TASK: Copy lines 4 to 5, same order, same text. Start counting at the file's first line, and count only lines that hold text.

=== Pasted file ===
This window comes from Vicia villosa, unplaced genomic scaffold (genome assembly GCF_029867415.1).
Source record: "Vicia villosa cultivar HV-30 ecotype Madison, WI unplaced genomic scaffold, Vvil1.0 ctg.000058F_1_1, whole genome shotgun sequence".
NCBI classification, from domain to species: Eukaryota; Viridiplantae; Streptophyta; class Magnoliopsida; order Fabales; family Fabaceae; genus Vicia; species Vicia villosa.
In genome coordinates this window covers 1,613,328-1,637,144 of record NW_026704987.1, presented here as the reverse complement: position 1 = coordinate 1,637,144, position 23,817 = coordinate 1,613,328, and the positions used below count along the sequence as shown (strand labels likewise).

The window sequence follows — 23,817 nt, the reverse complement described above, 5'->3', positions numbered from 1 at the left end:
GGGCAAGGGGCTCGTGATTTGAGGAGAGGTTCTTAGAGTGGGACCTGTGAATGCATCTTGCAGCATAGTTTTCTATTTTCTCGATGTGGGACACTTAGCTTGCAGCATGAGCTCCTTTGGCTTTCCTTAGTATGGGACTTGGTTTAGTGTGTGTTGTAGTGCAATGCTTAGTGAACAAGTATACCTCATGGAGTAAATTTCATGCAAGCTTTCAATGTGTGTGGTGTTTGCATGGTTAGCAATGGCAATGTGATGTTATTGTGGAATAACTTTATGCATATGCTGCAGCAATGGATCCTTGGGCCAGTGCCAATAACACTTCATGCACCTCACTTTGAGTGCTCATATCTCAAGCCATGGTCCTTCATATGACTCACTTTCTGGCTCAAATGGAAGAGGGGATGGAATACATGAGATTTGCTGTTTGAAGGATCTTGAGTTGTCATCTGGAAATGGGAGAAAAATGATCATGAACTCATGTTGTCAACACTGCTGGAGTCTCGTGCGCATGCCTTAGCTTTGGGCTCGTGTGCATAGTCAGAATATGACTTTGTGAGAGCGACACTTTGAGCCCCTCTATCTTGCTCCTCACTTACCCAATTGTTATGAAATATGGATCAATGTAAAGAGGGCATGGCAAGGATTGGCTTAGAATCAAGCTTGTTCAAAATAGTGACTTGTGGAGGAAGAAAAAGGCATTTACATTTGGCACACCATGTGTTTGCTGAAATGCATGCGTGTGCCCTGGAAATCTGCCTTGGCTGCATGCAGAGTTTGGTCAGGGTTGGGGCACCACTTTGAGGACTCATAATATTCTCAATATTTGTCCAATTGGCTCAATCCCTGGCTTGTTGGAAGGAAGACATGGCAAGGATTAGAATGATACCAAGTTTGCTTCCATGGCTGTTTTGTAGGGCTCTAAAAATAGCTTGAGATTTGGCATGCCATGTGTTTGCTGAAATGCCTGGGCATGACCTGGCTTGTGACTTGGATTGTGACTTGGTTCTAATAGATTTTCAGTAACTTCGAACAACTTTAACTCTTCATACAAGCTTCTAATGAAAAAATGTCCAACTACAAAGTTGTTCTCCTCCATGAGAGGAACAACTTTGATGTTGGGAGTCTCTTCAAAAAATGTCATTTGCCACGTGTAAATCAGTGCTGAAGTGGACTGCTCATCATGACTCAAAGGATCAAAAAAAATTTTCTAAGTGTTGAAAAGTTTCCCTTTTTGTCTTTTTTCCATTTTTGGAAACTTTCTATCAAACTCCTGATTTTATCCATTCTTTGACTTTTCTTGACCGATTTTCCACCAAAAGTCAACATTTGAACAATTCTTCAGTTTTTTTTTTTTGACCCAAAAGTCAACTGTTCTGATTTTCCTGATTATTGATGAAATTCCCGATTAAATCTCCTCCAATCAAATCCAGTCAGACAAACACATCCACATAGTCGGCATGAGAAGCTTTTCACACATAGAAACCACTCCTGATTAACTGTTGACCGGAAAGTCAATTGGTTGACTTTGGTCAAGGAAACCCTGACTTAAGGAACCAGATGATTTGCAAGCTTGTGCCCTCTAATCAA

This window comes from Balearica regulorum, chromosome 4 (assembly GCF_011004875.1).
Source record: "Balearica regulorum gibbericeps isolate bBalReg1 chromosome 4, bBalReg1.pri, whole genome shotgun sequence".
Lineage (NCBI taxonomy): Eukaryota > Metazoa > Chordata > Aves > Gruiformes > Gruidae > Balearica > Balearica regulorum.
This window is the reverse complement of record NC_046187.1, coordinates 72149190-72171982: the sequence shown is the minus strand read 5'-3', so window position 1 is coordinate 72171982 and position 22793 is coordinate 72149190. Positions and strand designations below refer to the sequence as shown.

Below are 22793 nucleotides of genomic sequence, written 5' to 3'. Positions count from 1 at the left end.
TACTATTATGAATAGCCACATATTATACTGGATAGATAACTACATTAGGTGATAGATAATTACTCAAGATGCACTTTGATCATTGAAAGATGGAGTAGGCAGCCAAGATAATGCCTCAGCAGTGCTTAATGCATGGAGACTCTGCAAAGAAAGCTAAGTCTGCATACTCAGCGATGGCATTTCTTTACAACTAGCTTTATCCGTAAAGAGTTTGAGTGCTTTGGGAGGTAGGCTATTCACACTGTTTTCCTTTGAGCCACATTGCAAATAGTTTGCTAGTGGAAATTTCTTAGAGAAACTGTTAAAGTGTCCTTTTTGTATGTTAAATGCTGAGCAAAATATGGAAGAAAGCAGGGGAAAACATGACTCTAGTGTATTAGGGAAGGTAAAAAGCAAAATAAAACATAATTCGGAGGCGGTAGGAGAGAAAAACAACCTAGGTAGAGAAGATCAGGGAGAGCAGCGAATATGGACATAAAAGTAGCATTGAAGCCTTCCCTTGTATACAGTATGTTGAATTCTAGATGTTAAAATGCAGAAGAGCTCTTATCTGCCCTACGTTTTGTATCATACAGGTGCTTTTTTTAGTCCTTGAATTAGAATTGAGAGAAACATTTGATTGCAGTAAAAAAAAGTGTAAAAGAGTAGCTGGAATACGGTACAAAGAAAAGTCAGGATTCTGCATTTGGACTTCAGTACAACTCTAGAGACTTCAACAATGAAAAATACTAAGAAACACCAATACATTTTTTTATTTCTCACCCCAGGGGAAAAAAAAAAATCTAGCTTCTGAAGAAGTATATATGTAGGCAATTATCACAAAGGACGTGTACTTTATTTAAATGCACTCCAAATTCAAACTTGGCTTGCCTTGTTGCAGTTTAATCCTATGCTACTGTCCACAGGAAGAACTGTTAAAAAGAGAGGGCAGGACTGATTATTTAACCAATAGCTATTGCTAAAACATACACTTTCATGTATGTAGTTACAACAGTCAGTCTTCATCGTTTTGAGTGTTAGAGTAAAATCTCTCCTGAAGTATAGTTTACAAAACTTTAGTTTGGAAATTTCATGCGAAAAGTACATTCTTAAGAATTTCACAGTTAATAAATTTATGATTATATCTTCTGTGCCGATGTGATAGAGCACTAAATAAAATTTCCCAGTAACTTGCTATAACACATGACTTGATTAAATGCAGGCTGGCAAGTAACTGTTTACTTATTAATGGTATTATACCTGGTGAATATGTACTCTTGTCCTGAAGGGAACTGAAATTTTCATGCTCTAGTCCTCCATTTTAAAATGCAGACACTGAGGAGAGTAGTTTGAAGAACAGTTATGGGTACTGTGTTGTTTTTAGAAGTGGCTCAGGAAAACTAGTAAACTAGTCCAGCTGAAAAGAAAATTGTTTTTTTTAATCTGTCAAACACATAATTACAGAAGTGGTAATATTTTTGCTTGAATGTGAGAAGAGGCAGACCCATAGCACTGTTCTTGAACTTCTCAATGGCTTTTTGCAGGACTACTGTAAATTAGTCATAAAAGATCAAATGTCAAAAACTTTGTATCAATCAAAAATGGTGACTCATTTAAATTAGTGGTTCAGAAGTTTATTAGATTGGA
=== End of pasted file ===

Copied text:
In genome coordinates this window covers 1,613,328-1,637,144 of record NW_026704987.1, presented here as the reverse complement: position 1 = coordinate 1,637,144, position 23,817 = coordinate 1,613,328, and the positions used below count along the sequence as shown (strand labels likewise).

The window sequence follows — 23,817 nt, the reverse complement described above, 5'->3', positions numbered from 1 at the left end: